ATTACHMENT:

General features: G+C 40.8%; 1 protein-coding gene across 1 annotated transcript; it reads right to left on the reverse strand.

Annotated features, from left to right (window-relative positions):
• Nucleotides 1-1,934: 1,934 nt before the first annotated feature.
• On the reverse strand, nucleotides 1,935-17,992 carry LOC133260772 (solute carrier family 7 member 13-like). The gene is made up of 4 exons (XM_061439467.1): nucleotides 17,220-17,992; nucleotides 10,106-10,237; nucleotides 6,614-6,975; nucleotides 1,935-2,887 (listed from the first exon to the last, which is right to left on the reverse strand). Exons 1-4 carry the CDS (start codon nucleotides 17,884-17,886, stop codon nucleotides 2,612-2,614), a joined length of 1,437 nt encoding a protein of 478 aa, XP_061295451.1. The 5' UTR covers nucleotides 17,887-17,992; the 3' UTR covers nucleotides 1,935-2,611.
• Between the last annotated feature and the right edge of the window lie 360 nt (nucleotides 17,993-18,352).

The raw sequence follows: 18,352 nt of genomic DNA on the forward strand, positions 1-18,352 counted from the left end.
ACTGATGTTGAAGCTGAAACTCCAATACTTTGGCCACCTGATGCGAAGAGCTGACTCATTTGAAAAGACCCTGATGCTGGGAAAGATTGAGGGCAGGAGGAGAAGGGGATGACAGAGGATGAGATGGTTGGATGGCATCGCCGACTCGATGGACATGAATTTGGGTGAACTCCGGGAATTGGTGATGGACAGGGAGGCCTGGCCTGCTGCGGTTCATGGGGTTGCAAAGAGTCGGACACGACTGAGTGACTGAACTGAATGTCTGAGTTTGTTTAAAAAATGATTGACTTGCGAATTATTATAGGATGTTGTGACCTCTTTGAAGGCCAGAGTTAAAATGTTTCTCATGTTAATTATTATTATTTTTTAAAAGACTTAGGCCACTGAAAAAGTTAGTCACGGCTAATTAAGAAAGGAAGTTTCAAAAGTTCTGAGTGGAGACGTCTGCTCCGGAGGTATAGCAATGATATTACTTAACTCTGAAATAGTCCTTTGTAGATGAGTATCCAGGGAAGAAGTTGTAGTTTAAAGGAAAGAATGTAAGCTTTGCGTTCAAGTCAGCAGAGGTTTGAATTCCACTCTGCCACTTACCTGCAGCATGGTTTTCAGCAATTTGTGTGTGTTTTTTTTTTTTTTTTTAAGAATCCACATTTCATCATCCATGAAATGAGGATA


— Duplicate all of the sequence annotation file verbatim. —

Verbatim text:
General features: G+C 40.8%; 1 protein-coding gene across 1 annotated transcript; it reads right to left on the reverse strand.

Annotated features, from left to right (window-relative positions):
• Nucleotides 1-1,934: 1,934 nt before the first annotated feature.
• On the reverse strand, nucleotides 1,935-17,992 carry LOC133260772 (solute carrier family 7 member 13-like). The gene is made up of 4 exons (XM_061439467.1): nucleotides 17,220-17,992; nucleotides 10,106-10,237; nucleotides 6,614-6,975; nucleotides 1,935-2,887 (listed from the first exon to the last, which is right to left on the reverse strand). Exons 1-4 carry the CDS (start codon nucleotides 17,884-17,886, stop codon nucleotides 2,612-2,614), a joined length of 1,437 nt encoding a protein of 478 aa, XP_061295451.1. The 5' UTR covers nucleotides 17,887-17,992; the 3' UTR covers nucleotides 1,935-2,611.
• Between the last annotated feature and the right edge of the window lie 360 nt (nucleotides 17,993-18,352).

The raw sequence follows: 18,352 nt of genomic DNA on the forward strand, positions 1-18,352 counted from the left end.
ACTGATGTTGAAGCTGAAACTCCAATACTTTGGCCACCTGATGCGAAGAGCTGACTCATTTGAAAAGACCCTGATGCTGGGAAAGATTGAGGGCAGGAGGAGAAGGGGATGACAGAGGATGAGATGGTTGGATGGCATCGCCGACTCGATGGACATGAATTTGGGTGAACTCCGGGAATTGGTGATGGACAGGGAGGCCTGGCCTGCTGCGGTTCATGGGGTTGCAAAGAGTCGGACACGACTGAGTGACTGAACTGAATGTCTGAGTTTGTTTAAAAAATGATTGACTTGCGAATTATTATAGGATGTTGTGACCTCTTTGAAGGCCAGAGTTAAAATGTTTCTCATGTTAATTATTATTATTTTTTAAAAGACTTAGGCCACTGAAAAAGTTAGTCACGGCTAATTAAGAAAGGAAGTTTCAAAAGTTCTGAGTGGAGACGTCTGCTCCGGAGGTATAGCAATGATATTACTTAACTCTGAAATAGTCCTTTGTAGATGAGTATCCAGGGAAGAAGTTGTAGTTTAAAGGAAAGAATGTAAGCTTTGCGTTCAAGTCAGCAGAGGTTTGAATTCCACTCTGCCACTTACCTGCAGCATGGTTTTCAGCAATTTGTGTGTGTTTTTTTTTTTTTTTTTAAGAATCCACATTTCATCATCCATGAAATGAGGATA